RIPA and Human Rights Act conflict

RIP violates privacy at work, conflicts with Human Rights

The government's controversial RIP Act violates the right to privacy within the workplace under the new Human Rights Act, according to legal experts Tuesday.

Businesses monitoring their employees' email and Internet usage could be infringing the new Human Rights Act (HRA) published Monday, which codifies a person's right to privacy and private correspondence. As well as legalising government snooping, RIP (Regulation of Investigatory Powers) enables an employer to legally monitor his or her staff if he/she suspects them of misusing the Internet.

Companies must obtain employees' consent to intercept or monitor their use of email and the Internet, or risk being sued under HRA 2000 say experts. In order to comply with RIP, legal experts predict that it may be necessary for workers to waive their rights to privacy and private correspondence while at work.

Partner in law firm Olswang Catherine Taylor argues it is unfair that employees have to sign away their privacy when they have little choice about signing work contracts. "This can never be an appropriate means of renouncing a person's human rights when very little choice is involved in signing an employment contract," she says.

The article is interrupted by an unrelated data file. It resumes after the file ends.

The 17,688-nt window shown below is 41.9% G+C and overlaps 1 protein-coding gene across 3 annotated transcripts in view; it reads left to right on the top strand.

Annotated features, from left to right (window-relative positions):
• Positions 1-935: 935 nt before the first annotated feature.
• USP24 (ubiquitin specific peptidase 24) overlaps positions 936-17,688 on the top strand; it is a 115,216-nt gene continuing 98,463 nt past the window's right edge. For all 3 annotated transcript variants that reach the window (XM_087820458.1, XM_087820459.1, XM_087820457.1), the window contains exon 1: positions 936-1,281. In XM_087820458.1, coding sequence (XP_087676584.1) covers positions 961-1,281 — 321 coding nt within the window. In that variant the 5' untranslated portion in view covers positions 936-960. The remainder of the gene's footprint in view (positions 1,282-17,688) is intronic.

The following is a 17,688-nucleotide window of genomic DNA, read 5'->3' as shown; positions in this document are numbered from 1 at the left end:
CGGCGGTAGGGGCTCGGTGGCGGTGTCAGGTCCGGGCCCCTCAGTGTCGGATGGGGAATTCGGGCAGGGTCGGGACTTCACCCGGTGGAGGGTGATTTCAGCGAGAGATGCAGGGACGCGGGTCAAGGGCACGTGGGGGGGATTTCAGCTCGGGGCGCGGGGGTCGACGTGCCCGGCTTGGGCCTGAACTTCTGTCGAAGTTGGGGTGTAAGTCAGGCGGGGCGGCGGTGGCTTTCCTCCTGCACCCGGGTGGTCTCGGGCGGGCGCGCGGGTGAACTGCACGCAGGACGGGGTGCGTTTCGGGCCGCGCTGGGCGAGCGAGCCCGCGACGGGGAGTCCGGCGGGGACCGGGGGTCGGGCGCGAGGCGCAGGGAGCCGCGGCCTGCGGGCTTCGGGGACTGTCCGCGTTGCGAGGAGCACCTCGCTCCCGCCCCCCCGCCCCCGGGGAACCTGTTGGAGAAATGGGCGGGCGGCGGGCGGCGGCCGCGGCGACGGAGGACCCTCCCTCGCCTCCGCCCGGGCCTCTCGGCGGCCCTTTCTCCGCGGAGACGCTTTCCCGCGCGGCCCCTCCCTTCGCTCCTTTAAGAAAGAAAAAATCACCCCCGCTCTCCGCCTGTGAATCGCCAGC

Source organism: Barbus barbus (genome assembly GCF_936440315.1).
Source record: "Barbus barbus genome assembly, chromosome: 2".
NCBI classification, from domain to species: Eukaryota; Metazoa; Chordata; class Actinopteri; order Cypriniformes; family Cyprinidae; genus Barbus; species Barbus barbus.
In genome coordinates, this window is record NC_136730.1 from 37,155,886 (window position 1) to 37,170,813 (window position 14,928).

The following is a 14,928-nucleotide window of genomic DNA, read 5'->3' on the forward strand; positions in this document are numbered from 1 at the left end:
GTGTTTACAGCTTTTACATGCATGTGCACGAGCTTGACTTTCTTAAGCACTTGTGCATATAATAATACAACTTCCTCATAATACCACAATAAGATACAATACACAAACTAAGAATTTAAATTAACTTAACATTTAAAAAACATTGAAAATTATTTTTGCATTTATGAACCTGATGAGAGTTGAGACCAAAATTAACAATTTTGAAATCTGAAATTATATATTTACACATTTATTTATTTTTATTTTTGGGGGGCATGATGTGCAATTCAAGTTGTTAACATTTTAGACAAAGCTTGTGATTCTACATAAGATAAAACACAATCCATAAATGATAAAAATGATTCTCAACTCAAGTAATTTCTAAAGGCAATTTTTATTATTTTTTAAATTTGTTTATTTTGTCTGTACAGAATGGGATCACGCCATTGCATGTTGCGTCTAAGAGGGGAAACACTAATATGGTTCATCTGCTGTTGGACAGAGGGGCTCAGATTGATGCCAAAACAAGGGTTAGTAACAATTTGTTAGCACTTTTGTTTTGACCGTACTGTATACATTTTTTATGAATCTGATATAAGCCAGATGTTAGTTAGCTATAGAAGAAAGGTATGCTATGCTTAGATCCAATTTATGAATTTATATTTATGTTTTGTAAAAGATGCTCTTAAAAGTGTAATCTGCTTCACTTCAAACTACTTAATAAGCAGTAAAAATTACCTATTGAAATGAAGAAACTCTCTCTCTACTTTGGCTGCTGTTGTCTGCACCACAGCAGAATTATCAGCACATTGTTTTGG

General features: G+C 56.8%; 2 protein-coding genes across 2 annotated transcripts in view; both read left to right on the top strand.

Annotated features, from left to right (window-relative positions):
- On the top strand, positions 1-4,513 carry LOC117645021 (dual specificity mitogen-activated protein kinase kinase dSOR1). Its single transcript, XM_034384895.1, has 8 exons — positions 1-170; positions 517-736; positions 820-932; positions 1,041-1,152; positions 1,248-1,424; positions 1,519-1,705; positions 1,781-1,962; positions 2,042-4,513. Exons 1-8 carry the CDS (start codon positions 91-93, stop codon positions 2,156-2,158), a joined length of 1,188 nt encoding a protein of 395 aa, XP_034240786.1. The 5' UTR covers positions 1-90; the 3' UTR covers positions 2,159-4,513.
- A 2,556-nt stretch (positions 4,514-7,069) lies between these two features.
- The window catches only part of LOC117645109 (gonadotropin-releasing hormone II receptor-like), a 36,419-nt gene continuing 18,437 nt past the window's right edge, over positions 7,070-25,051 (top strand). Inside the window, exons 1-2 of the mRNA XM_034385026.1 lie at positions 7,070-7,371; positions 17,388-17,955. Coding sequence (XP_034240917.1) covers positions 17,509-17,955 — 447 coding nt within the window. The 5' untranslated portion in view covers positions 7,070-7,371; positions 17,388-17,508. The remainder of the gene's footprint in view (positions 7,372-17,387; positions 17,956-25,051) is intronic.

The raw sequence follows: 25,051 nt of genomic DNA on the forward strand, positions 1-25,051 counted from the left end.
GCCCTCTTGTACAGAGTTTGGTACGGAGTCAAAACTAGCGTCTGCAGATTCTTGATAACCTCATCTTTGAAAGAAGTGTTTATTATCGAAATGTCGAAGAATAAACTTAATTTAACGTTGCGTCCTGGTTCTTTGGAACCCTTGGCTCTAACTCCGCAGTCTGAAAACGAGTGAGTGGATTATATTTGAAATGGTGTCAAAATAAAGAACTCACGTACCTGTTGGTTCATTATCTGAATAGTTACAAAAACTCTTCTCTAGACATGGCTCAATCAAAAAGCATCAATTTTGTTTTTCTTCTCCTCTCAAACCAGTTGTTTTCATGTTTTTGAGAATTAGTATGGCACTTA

Robin Bynoe, partner at City law firm Charles Russell, points to the undue amount of influence that could be exerted upon staff to sign away their right to privacy. He recommends that employers should warn staff of their Internet surveillance policy, but offer them an unsupervised alternative such as a Hotmail account for personal use.

Jonathan Hobday, managing director of surveillance software firm Netsiren believes that employers will legally be able to dismiss staff who refuse to offer their consent. "A change of employment contract instigated by a change in law would provide acceptable grounds for legal dismissal," he says.

The government has urged businesses to check that they have the necessary clauses in staff contracts to inform employees that their Internet usage is open to surveillance, and gain consent to do so.

The RIP Draft on Lawful Business Practice Legislation was due to come into force on 2 October -- on the same day as the HRA 2000 -- but has been delayed until later this month as government irons out possible conflicts between RIPA and HRA.

They can see you... Read about how and why in Surveillance, a ZDNet News Special.

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